The Ngauranga Gorge is in the Wellington Region of New Zealand. State Highway 1 runs through the gorge, a vital link between Wellington City and the Kapiti Coast and the main route north out of Wellington. It is 2 kilometres long and has a grade of approximately 8%. 65,000 vehicles a day travel through it, and it connects the Wellington Urban Motorway with the Johnsonville–Porirua Motorway. The road up the gorge was upgraded in 1940 as the Centennial Highway.
The Newlands Interchange, at the top of the gorge, was constructed in 1997/1998 to replace a simple junction, which caused a large amount of congestion.
There is an industrial area with some retail outlets at the bottom of the gorge, where there was previously an abattoir. There are an abattoir and quarry part way up the gorge.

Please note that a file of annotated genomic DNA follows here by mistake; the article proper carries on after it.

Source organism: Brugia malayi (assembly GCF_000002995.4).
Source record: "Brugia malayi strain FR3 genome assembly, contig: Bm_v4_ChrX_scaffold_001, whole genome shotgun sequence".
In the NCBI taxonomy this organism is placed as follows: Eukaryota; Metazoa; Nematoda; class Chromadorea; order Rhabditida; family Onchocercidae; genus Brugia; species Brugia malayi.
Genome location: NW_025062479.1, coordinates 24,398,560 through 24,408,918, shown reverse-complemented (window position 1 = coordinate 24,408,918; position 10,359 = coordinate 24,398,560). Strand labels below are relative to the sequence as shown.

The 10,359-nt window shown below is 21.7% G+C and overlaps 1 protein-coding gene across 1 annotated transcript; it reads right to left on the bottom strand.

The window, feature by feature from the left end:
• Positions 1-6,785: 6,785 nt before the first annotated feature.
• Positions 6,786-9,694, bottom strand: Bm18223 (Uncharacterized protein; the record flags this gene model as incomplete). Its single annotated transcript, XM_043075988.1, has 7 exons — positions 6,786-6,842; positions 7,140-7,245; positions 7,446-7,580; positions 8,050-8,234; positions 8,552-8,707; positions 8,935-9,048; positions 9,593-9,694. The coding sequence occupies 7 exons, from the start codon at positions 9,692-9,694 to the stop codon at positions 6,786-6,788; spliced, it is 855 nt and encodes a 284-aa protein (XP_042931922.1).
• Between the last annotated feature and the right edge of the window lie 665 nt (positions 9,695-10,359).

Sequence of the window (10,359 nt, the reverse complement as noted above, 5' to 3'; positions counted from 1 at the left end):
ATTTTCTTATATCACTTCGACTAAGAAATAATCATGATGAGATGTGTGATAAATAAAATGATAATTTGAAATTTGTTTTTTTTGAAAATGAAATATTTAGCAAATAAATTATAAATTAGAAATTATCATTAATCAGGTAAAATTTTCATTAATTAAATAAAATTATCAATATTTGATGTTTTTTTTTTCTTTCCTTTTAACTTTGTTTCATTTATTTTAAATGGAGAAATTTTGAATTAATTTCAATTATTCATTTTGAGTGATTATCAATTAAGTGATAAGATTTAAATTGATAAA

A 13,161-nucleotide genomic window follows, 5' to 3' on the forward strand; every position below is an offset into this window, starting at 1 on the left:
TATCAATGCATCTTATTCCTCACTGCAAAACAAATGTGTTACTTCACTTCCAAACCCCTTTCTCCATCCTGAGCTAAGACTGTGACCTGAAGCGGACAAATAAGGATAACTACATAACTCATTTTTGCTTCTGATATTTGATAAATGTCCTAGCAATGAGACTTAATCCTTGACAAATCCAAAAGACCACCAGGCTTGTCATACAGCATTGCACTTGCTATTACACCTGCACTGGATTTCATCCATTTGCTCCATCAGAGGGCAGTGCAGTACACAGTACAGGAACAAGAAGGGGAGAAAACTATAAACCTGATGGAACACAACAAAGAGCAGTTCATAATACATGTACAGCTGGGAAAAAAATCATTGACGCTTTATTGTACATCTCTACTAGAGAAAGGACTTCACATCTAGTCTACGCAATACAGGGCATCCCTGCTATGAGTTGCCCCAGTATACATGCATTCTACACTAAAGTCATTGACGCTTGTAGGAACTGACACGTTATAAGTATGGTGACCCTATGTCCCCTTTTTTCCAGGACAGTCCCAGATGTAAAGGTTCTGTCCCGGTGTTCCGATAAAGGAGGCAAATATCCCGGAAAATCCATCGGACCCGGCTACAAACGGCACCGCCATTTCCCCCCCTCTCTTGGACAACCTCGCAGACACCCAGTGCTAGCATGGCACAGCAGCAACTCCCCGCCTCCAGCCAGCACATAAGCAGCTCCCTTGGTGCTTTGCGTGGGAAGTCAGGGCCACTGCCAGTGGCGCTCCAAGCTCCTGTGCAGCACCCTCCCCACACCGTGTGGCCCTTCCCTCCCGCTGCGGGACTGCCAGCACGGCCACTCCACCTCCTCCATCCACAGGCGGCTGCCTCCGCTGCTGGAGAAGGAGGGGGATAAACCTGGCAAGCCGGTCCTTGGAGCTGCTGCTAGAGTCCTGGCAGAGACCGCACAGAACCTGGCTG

The name is derived from the former Nga Hauranga Maori settlement at the foot of the gorge.
The two kilometre cycle up the gorge is a daily mini-endurance test for many cycle commuters at the end of their working day. However the steep downhill for undertaken by cycle commuters in the mornings represents a relatively dangerous and thrilling start to their day. Cyclists regularly exceed 90 kilometers per hour while vehicular traffic tends to remain around 80 kilometers per hour due to the presence of a speed camera situated part way down the gorge which is set at 80 km/h.
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